The winning design for the new bus depot on Hedwig-Katschinka-Strasse by architect Christoph Gradauer, Source: Christoph Gradauer Architecture/Visualization Renderpohl e. u via the City of Graz

Graz: future bus depot will produce solar energy on-site to charge green vehicles

Graz: future bus depot will produce solar energy on-site to charge green vehicles

The development project itself is modular and sustainable and can be built in increments

Last week, authorities in Graz, Austria, announced a new project to create a specialised bus depot for electric and hydrogen buses.

According to an official statement, the city’s current depot for public transportation cannot cope with the needs of zero-carbon alternatives. This makes the expansion necessary, as green alternatives to current models are only set to become more numerous in the future.

Additionally, city officials say that the project for the new facility is supposed to have renewable energy production in the form of solar, but it should also be able to accommodate hydrogen vehicles.

Sustainable expansion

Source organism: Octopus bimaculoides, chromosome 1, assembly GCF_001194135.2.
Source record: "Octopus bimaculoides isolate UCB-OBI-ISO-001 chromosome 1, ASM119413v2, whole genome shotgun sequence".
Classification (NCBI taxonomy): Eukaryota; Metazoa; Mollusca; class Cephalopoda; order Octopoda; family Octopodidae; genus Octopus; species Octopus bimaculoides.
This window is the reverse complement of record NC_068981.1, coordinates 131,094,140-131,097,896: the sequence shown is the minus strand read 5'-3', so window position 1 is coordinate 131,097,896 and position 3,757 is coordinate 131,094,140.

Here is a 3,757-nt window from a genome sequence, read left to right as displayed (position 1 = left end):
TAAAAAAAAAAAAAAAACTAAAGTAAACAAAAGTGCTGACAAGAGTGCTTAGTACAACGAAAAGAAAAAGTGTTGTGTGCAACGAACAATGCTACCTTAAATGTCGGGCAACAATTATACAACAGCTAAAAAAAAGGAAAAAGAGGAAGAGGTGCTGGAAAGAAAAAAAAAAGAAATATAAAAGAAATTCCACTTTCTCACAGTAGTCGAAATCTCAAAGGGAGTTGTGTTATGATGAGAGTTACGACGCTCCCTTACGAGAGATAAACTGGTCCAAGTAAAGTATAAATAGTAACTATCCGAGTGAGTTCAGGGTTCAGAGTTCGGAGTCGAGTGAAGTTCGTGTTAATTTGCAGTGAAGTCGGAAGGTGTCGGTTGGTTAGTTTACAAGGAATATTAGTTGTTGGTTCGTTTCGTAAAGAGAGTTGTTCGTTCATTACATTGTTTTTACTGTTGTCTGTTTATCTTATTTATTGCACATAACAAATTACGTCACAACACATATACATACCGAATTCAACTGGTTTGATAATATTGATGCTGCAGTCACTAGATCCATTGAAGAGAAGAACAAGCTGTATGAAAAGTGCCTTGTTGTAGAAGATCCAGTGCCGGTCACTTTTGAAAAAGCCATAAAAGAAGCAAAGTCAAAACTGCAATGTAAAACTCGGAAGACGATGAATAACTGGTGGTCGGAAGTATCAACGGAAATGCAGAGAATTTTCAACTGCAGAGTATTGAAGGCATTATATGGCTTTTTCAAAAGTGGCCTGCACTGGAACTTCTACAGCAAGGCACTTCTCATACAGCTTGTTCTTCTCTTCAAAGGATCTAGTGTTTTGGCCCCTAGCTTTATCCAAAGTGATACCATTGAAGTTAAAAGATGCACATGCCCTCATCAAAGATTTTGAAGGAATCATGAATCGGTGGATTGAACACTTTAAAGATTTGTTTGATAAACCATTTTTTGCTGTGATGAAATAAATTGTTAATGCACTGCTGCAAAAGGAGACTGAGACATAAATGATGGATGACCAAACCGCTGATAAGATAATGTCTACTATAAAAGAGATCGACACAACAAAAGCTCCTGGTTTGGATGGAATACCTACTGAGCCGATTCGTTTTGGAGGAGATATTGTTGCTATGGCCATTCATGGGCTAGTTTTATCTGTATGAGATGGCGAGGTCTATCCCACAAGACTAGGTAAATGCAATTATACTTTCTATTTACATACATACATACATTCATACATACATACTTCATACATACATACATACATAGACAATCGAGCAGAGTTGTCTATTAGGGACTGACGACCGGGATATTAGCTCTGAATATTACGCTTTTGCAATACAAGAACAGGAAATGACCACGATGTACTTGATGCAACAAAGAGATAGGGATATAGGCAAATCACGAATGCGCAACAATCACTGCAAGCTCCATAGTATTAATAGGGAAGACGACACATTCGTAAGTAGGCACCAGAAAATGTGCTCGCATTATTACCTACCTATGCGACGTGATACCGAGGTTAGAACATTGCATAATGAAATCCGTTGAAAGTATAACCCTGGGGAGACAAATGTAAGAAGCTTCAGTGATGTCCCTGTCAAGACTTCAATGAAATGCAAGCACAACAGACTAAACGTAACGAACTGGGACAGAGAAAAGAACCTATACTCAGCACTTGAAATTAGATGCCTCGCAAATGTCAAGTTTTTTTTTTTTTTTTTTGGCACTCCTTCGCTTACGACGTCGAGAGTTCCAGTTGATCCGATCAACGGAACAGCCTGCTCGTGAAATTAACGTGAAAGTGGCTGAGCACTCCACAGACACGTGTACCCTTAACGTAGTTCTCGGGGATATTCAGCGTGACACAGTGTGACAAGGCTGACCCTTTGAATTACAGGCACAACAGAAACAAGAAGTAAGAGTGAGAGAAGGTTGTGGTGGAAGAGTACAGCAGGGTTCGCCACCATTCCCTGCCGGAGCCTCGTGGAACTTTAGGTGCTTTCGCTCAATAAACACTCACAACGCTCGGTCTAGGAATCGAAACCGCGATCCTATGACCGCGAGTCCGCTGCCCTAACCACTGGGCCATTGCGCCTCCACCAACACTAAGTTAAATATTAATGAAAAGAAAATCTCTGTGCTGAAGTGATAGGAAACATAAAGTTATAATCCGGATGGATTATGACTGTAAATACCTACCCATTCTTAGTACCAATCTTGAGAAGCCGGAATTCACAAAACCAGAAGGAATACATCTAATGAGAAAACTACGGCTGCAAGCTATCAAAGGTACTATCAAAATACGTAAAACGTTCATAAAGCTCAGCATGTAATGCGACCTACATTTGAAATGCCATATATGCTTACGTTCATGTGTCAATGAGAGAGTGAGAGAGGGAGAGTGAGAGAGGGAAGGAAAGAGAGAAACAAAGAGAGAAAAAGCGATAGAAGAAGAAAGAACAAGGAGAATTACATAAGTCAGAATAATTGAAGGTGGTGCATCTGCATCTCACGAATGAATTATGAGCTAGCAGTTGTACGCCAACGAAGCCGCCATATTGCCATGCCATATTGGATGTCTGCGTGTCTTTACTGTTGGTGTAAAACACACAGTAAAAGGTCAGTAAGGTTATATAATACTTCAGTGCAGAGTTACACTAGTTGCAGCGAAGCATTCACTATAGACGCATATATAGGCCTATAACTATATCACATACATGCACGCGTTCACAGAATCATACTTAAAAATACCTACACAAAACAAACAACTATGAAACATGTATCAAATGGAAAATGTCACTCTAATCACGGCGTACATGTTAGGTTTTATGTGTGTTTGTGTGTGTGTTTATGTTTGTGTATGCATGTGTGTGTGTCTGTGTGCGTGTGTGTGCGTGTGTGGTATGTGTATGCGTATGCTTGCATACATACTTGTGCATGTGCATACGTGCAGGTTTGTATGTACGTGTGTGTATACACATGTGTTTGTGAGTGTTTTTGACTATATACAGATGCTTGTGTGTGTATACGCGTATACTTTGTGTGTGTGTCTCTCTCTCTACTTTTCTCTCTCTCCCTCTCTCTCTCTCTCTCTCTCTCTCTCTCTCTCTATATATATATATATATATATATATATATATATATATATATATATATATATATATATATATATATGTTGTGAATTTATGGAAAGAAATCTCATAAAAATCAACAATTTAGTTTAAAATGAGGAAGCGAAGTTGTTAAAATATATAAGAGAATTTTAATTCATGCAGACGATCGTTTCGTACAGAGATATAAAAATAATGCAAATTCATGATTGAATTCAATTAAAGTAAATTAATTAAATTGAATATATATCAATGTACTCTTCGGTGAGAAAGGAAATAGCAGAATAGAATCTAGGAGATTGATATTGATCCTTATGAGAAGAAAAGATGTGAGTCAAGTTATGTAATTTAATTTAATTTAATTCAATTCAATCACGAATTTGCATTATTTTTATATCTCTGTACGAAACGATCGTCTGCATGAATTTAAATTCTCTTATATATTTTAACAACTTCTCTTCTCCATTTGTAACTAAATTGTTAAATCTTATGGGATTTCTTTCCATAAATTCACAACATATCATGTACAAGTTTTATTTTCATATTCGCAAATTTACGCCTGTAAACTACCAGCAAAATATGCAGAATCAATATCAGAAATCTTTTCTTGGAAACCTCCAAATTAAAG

According to local officials in Graz, the current bus depot houses 173 buses and cannot be expanded further. This is why the city launched an EU-wide competition for a new facility. The winning project reportedly has several assets, one is that it can easily support a clean bus fleet and the other is that it can be constructed in increments.

The site of the new depot would be an old industrial site on Hedwig-Katschinka Strasse and will cover around 11,000 square metres out of 22,000 for the whole site. A quarter of the remaining space would be occupied by a green space.

Modular and flexible

The design of the depot would be modular and built in stages, with the final facility capable of housing 92 buses that can either be charged with renewable energy produced on-site or with hydrogen, while the construction itself would adhere to local climate-friendly and sustainable building standards (KNBS).

Furthermore, the first phase of the project would cost around 38.6 million euros, while the scheduled second phase is set to cost 33.6 million. Additionally, construction of the first phase should finish by the end of 2027, according to the local government.

Deputy Mayor Judith Schwentner was quoted in a press statement, saying:

Public transport is a key lever for a climate-friendly city. The design for the new building of the bus depot offers the new climate-friendly bus fleet an adequate 'home': solar energy through photovoltaics on site, recyclable materials, renewable building materials, a green roof, a compact design and a significant green area share of at least a quarter of the property area speak for themselves.



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